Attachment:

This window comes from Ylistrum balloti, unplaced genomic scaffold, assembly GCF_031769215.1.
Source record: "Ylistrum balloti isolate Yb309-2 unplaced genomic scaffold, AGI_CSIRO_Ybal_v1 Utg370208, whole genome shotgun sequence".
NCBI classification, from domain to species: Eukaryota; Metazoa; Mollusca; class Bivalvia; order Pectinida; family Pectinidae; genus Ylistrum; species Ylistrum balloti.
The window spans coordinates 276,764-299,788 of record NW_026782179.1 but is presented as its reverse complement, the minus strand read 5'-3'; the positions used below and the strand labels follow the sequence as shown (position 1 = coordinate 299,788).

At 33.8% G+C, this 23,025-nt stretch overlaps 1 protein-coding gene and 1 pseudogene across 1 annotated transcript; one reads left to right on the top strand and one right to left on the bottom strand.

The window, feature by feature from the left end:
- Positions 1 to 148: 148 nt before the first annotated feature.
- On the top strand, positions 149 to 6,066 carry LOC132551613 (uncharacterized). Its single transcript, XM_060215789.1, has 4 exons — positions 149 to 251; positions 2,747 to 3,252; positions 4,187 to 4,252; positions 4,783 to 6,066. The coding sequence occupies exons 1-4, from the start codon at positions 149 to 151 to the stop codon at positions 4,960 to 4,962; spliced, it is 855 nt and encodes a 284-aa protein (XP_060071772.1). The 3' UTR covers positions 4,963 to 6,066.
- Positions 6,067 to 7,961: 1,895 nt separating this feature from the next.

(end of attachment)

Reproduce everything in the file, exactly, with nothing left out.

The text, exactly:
This window comes from Ylistrum balloti, unplaced genomic scaffold, assembly GCF_031769215.1.
Source record: "Ylistrum balloti isolate Yb309-2 unplaced genomic scaffold, AGI_CSIRO_Ybal_v1 Utg370208, whole genome shotgun sequence".
NCBI classification, from domain to species: Eukaryota; Metazoa; Mollusca; class Bivalvia; order Pectinida; family Pectinidae; genus Ylistrum; species Ylistrum balloti.
The window spans coordinates 276,764-299,788 of record NW_026782179.1 but is presented as its reverse complement, the minus strand read 5'-3'; the positions used below and the strand labels follow the sequence as shown (position 1 = coordinate 299,788).

At 33.8% G+C, this 23,025-nt stretch overlaps 1 protein-coding gene and 1 pseudogene across 1 annotated transcript; one reads left to right on the top strand and one right to left on the bottom strand.

The window, feature by feature from the left end:
- Positions 1 to 148: 148 nt before the first annotated feature.
- On the top strand, positions 149 to 6,066 carry LOC132551613 (uncharacterized). Its single transcript, XM_060215789.1, has 4 exons — positions 149 to 251; positions 2,747 to 3,252; positions 4,187 to 4,252; positions 4,783 to 6,066. The coding sequence occupies exons 1-4, from the start codon at positions 149 to 151 to the stop codon at positions 4,960 to 4,962; spliced, it is 855 nt and encodes a 284-aa protein (XP_060071772.1). The 3' UTR covers positions 4,963 to 6,066.
- Positions 6,067 to 7,961: 1,895 nt separating this feature from the next.